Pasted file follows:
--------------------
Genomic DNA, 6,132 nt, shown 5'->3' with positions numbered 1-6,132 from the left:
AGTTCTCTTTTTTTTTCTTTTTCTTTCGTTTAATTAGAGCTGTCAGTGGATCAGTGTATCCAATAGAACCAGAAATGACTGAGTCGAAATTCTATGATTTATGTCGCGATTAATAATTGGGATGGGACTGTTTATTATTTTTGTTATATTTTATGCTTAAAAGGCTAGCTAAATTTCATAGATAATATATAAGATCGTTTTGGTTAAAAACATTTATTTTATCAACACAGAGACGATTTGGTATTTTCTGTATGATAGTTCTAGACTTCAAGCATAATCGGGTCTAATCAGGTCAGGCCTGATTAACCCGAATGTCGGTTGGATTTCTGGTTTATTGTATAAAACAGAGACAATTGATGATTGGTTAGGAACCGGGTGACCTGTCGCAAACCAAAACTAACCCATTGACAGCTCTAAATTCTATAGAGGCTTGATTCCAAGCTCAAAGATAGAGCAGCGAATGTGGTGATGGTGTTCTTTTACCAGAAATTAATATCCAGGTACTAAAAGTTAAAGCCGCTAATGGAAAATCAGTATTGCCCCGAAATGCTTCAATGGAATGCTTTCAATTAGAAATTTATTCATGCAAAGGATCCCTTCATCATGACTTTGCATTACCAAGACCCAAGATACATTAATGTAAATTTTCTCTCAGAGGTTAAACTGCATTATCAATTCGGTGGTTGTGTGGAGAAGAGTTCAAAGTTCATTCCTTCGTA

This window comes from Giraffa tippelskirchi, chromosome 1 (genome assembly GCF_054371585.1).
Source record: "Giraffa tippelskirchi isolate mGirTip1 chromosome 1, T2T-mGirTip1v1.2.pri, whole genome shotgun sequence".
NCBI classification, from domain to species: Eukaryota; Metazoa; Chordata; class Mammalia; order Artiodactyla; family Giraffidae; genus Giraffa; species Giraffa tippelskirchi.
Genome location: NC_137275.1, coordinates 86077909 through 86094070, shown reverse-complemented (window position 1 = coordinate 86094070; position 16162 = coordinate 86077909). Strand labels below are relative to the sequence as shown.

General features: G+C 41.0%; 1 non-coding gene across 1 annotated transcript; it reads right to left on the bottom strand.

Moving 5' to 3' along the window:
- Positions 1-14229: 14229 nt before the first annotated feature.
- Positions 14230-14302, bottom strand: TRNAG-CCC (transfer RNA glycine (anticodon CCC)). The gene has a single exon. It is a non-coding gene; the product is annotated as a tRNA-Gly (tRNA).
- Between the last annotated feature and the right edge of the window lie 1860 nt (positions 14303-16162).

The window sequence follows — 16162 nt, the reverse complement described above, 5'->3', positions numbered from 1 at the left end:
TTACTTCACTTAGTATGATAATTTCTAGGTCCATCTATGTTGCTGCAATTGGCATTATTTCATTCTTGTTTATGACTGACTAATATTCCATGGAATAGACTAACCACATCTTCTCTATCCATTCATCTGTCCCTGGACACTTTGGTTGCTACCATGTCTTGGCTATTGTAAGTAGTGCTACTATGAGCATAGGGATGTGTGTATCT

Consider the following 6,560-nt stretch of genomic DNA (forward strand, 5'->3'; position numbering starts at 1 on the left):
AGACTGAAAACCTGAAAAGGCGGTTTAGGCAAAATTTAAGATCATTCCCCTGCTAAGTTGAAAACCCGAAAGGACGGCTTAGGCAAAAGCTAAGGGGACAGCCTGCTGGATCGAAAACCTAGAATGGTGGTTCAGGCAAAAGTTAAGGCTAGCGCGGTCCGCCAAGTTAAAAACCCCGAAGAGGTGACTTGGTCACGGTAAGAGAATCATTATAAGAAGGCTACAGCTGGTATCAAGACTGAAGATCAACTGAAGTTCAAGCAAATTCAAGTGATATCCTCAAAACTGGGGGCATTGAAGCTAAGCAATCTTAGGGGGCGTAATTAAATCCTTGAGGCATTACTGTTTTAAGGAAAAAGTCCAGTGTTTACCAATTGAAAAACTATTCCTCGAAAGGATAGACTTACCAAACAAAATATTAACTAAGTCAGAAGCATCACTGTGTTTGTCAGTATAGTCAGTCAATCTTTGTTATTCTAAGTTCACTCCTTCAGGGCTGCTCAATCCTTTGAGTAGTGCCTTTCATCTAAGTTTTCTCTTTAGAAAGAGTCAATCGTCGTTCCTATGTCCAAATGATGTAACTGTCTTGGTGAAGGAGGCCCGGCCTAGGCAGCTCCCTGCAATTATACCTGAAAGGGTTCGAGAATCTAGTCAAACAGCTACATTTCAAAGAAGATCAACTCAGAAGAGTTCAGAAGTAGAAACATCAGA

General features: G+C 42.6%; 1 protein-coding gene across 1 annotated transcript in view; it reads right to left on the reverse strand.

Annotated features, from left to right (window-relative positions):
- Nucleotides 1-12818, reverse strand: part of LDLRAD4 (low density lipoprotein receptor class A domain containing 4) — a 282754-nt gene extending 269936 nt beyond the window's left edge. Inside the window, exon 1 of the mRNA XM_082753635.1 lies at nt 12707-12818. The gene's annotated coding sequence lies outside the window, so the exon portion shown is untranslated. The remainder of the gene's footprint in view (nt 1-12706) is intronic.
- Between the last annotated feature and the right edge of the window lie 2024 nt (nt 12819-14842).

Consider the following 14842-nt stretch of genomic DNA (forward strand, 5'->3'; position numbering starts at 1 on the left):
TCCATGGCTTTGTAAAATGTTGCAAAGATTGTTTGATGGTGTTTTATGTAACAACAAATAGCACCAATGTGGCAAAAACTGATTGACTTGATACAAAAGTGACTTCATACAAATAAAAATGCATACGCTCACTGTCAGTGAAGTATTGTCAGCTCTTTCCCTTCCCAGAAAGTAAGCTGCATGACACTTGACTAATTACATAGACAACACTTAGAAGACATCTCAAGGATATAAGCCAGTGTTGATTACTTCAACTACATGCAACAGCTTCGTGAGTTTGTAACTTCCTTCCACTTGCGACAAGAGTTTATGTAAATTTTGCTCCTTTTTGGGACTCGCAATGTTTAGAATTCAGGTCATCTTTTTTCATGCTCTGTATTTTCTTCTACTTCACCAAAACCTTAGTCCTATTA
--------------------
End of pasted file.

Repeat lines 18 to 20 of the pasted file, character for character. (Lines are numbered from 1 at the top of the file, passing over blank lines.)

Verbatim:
- Nucleotides 1-12818, reverse strand: part of LDLRAD4 (low density lipoprotein receptor class A domain containing 4) — a 282754-nt gene extending 269936 nt beyond the window's left edge. Inside the window, exon 1 of the mRNA XM_082753635.1 lies at nt 12707-12818. The gene's annotated coding sequence lies outside the window, so the exon portion shown is untranslated. The remainder of the gene's footprint in view (nt 1-12706) is intronic.
- Between the last annotated feature and the right edge of the window lie 2024 nt (nt 12819-14842).

Consider the following 14842-nt stretch of genomic DNA (forward strand, 5'->3'; position numbering starts at 1 on the left):